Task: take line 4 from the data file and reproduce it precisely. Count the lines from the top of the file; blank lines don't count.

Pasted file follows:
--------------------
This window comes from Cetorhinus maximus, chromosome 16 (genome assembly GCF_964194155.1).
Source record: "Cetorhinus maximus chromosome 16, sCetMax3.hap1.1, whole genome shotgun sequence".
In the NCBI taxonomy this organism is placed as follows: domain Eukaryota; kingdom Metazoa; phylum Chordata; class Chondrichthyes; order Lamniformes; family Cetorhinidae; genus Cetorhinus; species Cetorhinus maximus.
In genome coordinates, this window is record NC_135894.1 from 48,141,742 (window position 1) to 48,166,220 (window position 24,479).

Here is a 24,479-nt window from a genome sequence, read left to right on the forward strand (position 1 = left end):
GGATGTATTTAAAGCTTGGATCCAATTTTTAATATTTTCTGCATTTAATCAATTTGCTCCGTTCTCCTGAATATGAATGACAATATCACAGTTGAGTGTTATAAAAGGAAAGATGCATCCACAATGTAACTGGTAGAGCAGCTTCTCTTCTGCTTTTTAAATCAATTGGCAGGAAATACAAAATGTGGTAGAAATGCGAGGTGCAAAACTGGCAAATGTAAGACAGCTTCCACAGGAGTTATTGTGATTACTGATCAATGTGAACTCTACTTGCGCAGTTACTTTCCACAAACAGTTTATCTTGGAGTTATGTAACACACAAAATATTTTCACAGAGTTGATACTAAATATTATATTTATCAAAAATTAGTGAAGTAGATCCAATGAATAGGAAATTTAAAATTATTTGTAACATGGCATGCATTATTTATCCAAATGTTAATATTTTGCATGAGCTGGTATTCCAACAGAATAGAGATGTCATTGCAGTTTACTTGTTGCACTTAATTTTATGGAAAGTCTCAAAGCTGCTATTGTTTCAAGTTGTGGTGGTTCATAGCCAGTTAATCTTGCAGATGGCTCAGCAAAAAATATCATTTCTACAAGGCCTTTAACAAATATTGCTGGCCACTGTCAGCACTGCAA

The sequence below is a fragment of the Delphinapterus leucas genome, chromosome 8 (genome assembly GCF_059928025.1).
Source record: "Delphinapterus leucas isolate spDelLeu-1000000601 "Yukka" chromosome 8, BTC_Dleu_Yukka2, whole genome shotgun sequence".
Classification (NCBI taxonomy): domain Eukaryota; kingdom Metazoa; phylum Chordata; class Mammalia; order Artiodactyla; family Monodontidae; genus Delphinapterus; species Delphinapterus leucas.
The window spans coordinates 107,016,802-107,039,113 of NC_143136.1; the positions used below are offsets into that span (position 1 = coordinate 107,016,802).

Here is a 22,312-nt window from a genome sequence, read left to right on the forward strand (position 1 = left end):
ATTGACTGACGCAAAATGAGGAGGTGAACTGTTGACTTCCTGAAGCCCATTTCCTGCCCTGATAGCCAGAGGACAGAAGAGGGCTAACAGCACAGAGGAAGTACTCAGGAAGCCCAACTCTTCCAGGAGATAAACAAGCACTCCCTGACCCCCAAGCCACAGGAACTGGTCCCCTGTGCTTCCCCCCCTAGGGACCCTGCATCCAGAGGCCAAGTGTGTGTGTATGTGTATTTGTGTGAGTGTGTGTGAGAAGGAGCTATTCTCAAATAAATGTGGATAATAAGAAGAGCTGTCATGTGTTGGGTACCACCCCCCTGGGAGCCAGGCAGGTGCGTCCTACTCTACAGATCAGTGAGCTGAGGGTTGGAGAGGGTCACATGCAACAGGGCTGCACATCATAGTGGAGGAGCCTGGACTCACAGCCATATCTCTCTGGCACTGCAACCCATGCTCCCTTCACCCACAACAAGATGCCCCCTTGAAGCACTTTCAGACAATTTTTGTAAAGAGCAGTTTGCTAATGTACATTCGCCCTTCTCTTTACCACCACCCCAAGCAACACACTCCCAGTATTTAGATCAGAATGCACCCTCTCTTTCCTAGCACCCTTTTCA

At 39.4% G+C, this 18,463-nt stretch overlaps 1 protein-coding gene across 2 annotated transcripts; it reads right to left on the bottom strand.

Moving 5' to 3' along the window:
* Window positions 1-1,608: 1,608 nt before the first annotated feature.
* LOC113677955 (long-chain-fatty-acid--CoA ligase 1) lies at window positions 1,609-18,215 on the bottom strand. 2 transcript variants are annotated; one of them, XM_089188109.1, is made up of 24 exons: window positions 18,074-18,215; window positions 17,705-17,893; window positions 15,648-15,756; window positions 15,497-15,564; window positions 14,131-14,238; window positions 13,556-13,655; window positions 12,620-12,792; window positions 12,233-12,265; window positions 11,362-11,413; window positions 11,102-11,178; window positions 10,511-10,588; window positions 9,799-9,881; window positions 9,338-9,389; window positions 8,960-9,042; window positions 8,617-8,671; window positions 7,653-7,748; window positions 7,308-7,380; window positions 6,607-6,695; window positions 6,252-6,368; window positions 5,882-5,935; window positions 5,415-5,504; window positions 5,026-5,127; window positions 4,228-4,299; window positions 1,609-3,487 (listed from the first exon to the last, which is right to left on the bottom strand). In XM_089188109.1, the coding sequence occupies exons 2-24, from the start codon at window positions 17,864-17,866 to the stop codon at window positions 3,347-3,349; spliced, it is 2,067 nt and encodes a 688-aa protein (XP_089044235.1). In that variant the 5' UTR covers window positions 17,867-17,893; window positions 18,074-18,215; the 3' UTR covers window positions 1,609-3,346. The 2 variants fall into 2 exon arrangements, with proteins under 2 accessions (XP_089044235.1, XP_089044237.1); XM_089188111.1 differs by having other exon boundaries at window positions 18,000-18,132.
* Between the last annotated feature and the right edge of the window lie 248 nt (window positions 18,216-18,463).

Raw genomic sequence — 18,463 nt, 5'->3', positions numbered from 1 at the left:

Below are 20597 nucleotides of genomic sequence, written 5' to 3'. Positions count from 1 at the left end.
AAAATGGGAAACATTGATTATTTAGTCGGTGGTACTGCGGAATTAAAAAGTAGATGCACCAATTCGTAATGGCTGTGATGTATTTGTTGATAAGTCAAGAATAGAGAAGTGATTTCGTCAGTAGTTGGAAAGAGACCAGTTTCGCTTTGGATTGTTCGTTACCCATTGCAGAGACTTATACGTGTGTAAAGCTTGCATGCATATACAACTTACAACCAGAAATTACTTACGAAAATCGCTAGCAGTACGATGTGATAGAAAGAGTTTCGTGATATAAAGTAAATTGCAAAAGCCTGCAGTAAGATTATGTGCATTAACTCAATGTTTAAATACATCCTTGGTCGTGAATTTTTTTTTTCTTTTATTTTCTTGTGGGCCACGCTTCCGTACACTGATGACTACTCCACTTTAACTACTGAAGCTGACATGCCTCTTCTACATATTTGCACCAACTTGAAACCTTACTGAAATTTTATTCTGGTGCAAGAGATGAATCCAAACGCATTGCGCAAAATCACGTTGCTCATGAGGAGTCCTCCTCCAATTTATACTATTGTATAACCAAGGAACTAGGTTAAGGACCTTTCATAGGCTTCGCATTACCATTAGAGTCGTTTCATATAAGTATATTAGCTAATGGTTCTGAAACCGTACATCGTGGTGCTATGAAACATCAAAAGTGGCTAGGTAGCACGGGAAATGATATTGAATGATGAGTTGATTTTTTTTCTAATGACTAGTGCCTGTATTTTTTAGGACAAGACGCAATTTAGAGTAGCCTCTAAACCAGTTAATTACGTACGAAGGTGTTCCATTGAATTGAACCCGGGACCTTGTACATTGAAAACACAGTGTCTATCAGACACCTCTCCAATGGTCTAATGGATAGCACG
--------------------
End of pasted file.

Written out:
In genome coordinates, this window is record NC_135894.1 from 48,141,742 (window position 1) to 48,166,220 (window position 24,479).